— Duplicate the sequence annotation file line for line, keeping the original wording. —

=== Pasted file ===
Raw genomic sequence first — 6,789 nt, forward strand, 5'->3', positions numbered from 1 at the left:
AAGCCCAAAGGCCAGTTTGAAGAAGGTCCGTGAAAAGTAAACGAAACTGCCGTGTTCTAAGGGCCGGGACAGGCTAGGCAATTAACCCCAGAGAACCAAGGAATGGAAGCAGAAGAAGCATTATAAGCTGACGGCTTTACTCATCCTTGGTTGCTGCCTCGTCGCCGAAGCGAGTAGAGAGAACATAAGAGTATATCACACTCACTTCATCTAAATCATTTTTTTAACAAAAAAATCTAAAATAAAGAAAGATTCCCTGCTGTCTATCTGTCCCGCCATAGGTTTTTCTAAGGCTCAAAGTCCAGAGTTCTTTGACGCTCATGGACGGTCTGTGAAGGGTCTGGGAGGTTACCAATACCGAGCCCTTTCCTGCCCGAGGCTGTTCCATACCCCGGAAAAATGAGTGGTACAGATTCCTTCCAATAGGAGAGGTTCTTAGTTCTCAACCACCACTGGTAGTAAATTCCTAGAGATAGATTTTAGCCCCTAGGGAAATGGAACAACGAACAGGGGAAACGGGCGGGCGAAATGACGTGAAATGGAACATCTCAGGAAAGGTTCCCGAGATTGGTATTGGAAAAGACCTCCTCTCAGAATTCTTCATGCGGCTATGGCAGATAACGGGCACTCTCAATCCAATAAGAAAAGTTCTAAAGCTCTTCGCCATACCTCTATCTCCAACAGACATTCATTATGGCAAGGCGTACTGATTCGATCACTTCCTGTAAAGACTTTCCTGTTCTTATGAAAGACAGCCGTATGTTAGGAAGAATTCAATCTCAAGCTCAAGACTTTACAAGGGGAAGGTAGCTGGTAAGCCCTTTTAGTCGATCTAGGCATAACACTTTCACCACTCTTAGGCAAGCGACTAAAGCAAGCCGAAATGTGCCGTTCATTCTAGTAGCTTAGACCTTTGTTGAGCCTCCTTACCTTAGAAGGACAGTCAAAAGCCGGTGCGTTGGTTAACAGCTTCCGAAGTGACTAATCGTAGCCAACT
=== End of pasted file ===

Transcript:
Raw genomic sequence first — 6,789 nt, forward strand, 5'->3', positions numbered from 1 at the left:
AAGCCCAAAGGCCAGTTTGAAGAAGGTCCGTGAAAAGTAAACGAAACTGCCGTGTTCTAAGGGCCGGGACAGGCTAGGCAATTAACCCCAGAGAACCAAGGAATGGAAGCAGAAGAAGCATTATAAGCTGACGGCTTTACTCATCCTTGGTTGCTGCCTCGTCGCCGAAGCGAGTAGAGAGAACATAAGAGTATATCACACTCACTTCATCTAAATCATTTTTTTAACAAAAAAATCTAAAATAAAGAAAGATTCCCTGCTGTCTATCTGTCCCGCCATAGGTTTTTCTAAGGCTCAAAGTCCAGAGTTCTTTGACGCTCATGGACGGTCTGTGAAGGGTCTGGGAGGTTACCAATACCGAGCCCTTTCCTGCCCGAGGCTGTTCCATACCCCGGAAAAATGAGTGGTACAGATTCCTTCCAATAGGAGAGGTTCTTAGTTCTCAACCACCACTGGTAGTAAATTCCTAGAGATAGATTTTAGCCCCTAGGGAAATGGAACAACGAACAGGGGAAACGGGCGGGCGAAATGACGTGAAATGGAACATCTCAGGAAAGGTTCCCGAGATTGGTATTGGAAAAGACCTCCTCTCAGAATTCTTCATGCGGCTATGGCAGATAACGGGCACTCTCAATCCAATAAGAAAAGTTCTAAAGCTCTTCGCCATACCTCTATCTCCAACAGACATTCATTATGGCAAGGCGTACTGATTCGATCACTTCCTGTAAAGACTTTCCTGTTCTTATGAAAGACAGCCGTATGTTAGGAAGAATTCAATCTCAAGCTCAAGACTTTACAAGGGGAAGGTAGCTGGTAAGCCCTTTTAGTCGATCTAGGCATAACACTTTCACCACTCTTAGGCAAGCGACTAAAGCAAGCCGAAATGTGCCGTTCATTCTAGTAGCTTAGACCTTTGTTGAGCCTCCTTACCTTAGAAGGACAGTCAAAAGCCGGTGCGTTGGTTAACAGCTTCCGAAGTGACTAATCGTAGCCAACT